Monday, August 25, 2008

Out with a whimper

So, my final photography class was last Tuesday. It was phenomenal, it was amazing, it was .......... ok, shoot, I have no idea how it was. I didn't even get to go.

Brayden's new soccer team had a mandatory parent/player meeting, and Puke Boy over there sure couldn't manage it. So I left Kellen and Kendrie home with him, comatose in the bed (him, not them) which was a big mistake because when my phone rang half-way through the parents' meeting, it was Kendrie on the other end, hyperventilating with panic because the alarm system had gone off and she and Kellen panicked. Come to find out, *they* forgot to turn it off when putting Barley out, but she was convinced that bad guys were breaking down the doors to steal her away, and practically screaming at me in hysteria to GETHOMENOWWEDONTKNOWWHATTODO amid cries of WHATSWRONGWITHTHEALARM punctuated by SOMEONEISGOINGTOGETME and where was Blaine? Sleeping through the entire thing. Ahhhhhhh, there's some responsible parenting. God bless Phenergan.

So I skipped my final class to attend the meeting, and skipped part of the meeting to stand in the hall and talk Kendrie down off the ledge. And what wound up happening? Well, Kellen and Kendrie calmed down and were able to turn off the alarm themselves .... Brayden discovered that this soccer team, although billed as "co-ed", was actually ten boy and only two girls, and she promptly decided not to play.** And me? Missed my final photography class for absolutely nothing. Not that I'm bitter or anything.

The class was supposed to be a final photo critique and lecture on "What makes a prize-winning photo?" Personally, I don't need my photos to be prize-worthy; I'd just like a shot or two where my kids' skin tones aren't green or gray and I somehow manage NOT to get a trash can in the background, or blur everyone into having two heads.

Since my instructor couldn't critique my photos (on account of me not having them there, of course) I'll let all of you do it for me.

The lesson was over light, both natural (available) and artificial. We had a list of photos to take in different light situations, so he could see how well we could manipulate both our cameras, and our surroundings. I think these might have been my crappiest photos of the entire class, so maybe in hindsight, Blaine getting the flu was a blessing. (Just don't tell him I said that.)


The criterion for this photo was Indoors, Daytime, Natural Light. As everyone knows, that means taking advantage of light coming through a window. I've always heard that north-facing windows have the best light, and this is the ONLY north facing window in our entire house, unless I have one of the kids sit in the kitchen sink. But I didn't think it was a great photo. Overexposed on the side near the window and underexposed on the other side. In hindsight, a white sheet of poster board or something to reflect the light from the other side might have helped.



I thought the photo might look better if I converted it to black & white .... but, meh. Still not anything that would take your breath away, or even be deemed worthy of framing.



The criterion for this photo was Outdoors, Nighttime, no flash, available light only. Obviously, to take an outdoor photo at night with no flash means you must have a lighted subject, and must shoot in aperture priority mode. I used the local church because I think the stained glass windows are pretty at night, but even standing completely still, I couldn't avoid the blur. To get a better shot of this either I need to use a tripod, or to quit drinking so much. My vote is to buy a better tripod.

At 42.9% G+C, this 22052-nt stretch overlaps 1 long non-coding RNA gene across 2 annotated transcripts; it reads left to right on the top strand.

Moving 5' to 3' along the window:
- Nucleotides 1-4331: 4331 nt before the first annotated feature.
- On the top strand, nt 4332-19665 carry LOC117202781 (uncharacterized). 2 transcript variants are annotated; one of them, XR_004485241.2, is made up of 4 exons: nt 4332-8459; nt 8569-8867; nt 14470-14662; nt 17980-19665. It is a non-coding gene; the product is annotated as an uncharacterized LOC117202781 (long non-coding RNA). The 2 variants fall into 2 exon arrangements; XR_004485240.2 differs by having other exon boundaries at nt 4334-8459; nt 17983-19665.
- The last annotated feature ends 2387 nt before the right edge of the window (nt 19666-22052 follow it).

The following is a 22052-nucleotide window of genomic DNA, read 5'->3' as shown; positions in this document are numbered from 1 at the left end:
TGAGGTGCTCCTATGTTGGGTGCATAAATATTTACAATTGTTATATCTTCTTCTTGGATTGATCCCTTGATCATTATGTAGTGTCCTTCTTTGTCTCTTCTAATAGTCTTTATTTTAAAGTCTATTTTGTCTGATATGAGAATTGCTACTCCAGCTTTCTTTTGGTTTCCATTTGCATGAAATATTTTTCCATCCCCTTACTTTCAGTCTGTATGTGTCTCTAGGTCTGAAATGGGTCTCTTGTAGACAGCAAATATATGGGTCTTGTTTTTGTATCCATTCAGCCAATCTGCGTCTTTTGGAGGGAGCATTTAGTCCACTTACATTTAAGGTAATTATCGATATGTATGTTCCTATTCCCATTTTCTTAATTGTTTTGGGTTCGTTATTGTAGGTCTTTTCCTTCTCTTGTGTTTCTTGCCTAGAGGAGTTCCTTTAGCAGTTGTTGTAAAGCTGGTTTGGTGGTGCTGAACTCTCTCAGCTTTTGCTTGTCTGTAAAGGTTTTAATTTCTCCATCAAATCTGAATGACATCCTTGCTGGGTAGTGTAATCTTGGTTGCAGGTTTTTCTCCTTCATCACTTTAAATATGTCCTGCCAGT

Criterion: Photo indoors, nighttime, with flash. Pretty much any snapshot would do, but we had to take the exact same photo with no flash, so I needed to get light into the image. I did this by pretending it was a birthday photo, with lit candles on the cake. This photo revealed a few things to me: I don't know if it's possible to get any kind of fabulous picture, shooting indoors with flash. I think a "decent snapshot" is about the best I can hope for ... which I what I consider this photo to be. It also told me I have no business baking a fake birthday cake and trying to be artsy-fartsy and making a two-layer cake because I don't know how to level the cake and this one almost fell over plus I didn't have enough icing to cover the whole thing so in actuality? This cake was a disaster. And, either Blaine or I one need to start smoking so we actually have a lighter in this house. I had to hold one of the birthday candles upside down over a burner on the stove to light it. That's pathetic.


This was the picture that perplexed me the most. Criterion: Indoors, Nighttime, No flash (available light only). Every year I take a photo just like this one of my kids with the candles lit on their birthday cake, and the lights in the room turned off. I love the glow it puts on their faces, and I have done this picture successfully at least a dozen times over the years. So why, all of a sudden, do I have this halo thing going on? The light from the candles is reflecting back up in Brayden's face .... hmmmm. My guess is one of two things: either the candles are too close together on my beautiful, wonderfully decorated piece of crap two-layer cake, instead of spread out like they normally are on a 13x9 cake. Or, there's some funky new adjustment I need to make on my new camera that I'm not aware of, and until I figure it out, my kids are doomed to a life of having reflective candle glow on their faces.